# Ancient Indian Rope Geometry in the Classroom - Transforming a Rectangle into a Square of Equal Area

Author(s):
Cynthia J. Huffman (Pittsburg State University) and Scott V. Thuong (Pittsburg State University)

A method for constructing a square with area equal to that of a given rectangle is given in both the Śulba-sūtras of Baudhāyana and Āpastamba. This will use the previous technique of finding a square whose area is the difference of the areas of two given squares. Below is a translation of the original text from Āpastamba's Śulba-sūtra, verse 2.7 [Plofker2, p. 22]:

Wishing [to make] an oblong quadrilateral an equi-quadrilateral [square]: Cutting off a [square part of the rectangle] with [its] width, [and] halving the remainder, put [the halves] on two [adjacent] sides [of the square part]. Fill in the missing [piece] with an extra [square]. Its removal [has already been] stated.

Figure 8. This applet demonstrates the technique found in Āpastamba's Śulba-sūtra for transforming a rectangle into a square with equal area. Click "Go" to advance to the next step. The area of the given rectangle may be adjusted by sliding points $B$ and $D.$ The area of square $RTSJ$ may also be changed by sliding point $I.$ The desired area is achieved when point $I$ meets side $CB.$

Consider a rectangle $ADCB.$ Let us assume $AB$ is the smaller side. In the GeoGebra applet in Figure 8, the reader may adjust the dimensions of the rectangle by moving points $B$ and $D.$

First, mark points $H$ and $K$ on sides $AD$ and $CD,$ respectively, so that $AHKB$ forms a square. Then find points $E$ and $M$ so that remaining rectangle $HDCK$ is divided into two congruent rectangles $HEMK$ and $EDCM.$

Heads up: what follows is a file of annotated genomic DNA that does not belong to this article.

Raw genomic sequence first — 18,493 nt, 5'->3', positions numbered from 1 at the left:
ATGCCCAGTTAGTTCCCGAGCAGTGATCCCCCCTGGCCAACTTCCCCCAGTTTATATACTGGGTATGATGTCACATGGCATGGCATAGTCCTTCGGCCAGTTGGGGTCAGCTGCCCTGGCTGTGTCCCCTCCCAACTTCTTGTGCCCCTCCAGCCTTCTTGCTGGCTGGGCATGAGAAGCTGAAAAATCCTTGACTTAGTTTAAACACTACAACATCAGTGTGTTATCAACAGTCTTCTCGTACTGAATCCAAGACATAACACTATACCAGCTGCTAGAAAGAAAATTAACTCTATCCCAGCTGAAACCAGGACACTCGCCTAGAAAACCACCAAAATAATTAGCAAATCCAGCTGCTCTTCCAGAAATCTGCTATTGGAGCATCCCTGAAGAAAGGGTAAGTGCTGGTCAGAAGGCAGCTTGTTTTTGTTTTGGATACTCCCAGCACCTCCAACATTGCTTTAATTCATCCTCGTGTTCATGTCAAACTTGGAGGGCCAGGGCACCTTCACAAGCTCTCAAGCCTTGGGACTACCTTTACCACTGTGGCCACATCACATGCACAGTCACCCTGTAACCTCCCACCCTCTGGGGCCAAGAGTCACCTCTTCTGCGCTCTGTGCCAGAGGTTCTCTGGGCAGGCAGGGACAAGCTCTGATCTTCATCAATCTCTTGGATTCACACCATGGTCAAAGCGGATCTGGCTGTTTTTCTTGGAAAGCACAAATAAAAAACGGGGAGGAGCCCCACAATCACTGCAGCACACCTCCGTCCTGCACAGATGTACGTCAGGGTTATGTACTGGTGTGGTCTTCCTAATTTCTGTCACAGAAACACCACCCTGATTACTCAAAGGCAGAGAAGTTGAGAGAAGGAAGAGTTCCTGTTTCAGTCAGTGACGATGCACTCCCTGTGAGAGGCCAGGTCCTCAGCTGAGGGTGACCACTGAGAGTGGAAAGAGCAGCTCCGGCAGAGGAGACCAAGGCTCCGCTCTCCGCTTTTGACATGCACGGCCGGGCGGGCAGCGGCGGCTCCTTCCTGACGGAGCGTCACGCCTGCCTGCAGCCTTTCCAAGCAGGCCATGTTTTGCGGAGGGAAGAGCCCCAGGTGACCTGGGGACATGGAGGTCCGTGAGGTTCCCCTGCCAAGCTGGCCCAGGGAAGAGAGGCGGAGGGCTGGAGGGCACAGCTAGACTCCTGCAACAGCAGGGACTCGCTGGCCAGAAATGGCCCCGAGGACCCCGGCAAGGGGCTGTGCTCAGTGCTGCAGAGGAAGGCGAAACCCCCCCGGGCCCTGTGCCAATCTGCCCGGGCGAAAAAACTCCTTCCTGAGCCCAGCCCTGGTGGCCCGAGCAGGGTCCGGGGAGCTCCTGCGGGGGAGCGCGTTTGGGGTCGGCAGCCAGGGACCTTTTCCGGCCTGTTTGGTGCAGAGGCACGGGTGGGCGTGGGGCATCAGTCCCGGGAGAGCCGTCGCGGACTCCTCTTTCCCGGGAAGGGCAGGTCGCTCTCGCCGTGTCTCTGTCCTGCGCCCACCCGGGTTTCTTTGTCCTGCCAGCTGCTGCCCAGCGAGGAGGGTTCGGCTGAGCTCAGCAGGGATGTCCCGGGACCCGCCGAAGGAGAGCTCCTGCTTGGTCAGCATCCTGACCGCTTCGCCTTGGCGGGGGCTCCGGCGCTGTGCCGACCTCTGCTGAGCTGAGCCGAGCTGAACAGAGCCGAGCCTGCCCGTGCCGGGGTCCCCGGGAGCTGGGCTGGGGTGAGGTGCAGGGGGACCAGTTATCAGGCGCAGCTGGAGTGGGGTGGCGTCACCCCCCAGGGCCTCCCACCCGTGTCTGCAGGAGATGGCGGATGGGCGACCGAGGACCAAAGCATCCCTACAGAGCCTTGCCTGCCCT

Next, construct $BKGJ$ to the right of, and adjacent to $AHKB,$ congruent to the rectangles $HEMK$ and $EDCM.$  Now observe that the sum of the areas of $AHKB,$ $HEMK,$ and $BKGJ$ is equal to the area of the original rectangle $ADCB.$

Then construct square $KMFG.$ Now the area of square $AEFJ,$ less the area of $KMFG,$ is equal to the area of the original rectangle $ADCB.$ Thus our goal becomes to find the difference of squares $AEFJ$ and $KMFG.$

We now proceed with the established technique for this. Find where the circular arc with center $J$ and radius $FJ$ intersects the segment $BM.$ In the GeoGebra applet in Figure 8, slide point $I$ along the arc. As point $I$ approaches segment $BM,$ the area of $RTSJ$ approaches the area of $ADCB.$ Indeed, when point $I$ lies on segment $BM,$ we apply the Pythagorean Theorem to triangle $JIB$ and obtain

${\rm{Area}}(RTSJ)=IB^2=JI^2-JB^2=(JI-JB)(JI+JB).$

But by congruence, $JI=FJ=EA,$ and $JB=EH$ and therefore,

$JI-JB=EA-EH=HA=AB$

and $JI+JB = EA+EH = EA + DE = AD,$

from which we infer ${\rm{Area}}(RTSJ)=(AB)(AD),$ as desired.

It is interesting to consider when the constructed square $RTSJ$ will have side length equal to that of $EH.$ For when this occurs, the side $RT$ of $RTSJ$ will lie precisely on side $CB$ of $ADCB.$ Setting $X=AB$ and $Y=AD,$ note that $EH = \frac{Y-X}{2},$ and the equation ${\rm{Area}}(RTSJ)=(AB)(AD)$ can be rewritten as $\left(\frac{Y-X}{2}\right)^2=XY$ or $X^2-2XY+Y^2=4XY$ or $X^2-6XY+Y^2=0.$

Viewing the last equation as a quadratic in $X$ and solving for $X/Y$ we obtain

$X=\frac{6Y-\sqrt{36Y^2-4Y^2}}{2}= (3 – 2\sqrt{2})Y,$ or

$\frac{X}{Y}=\frac{AB}{AD}= 3 – 2\sqrt{2}.$

Consequently, the constructed square $RTSJ$ has side $RT$ lying on side $CB$ of $ADCB$ $-$ equivalently, $RTSJ$ has side length equal to that of $EH = {(AD-AB)}/{2}$ $-$ precisely when ${AB}/{AD} = 3-2\sqrt{2},$ which the reader may verify by changing the dimensions of the original rectangle $ADCB$ in the GeoGebra applet in Figure 8.

Cynthia J. Huffman (Pittsburg State University) and Scott V. Thuong (Pittsburg State University), "Ancient Indian Rope Geometry in the Classroom - Transforming a Rectangle into a Square of Equal Area," Convergence (October 2015)

## Dummy View - NOT TO BE DELETED

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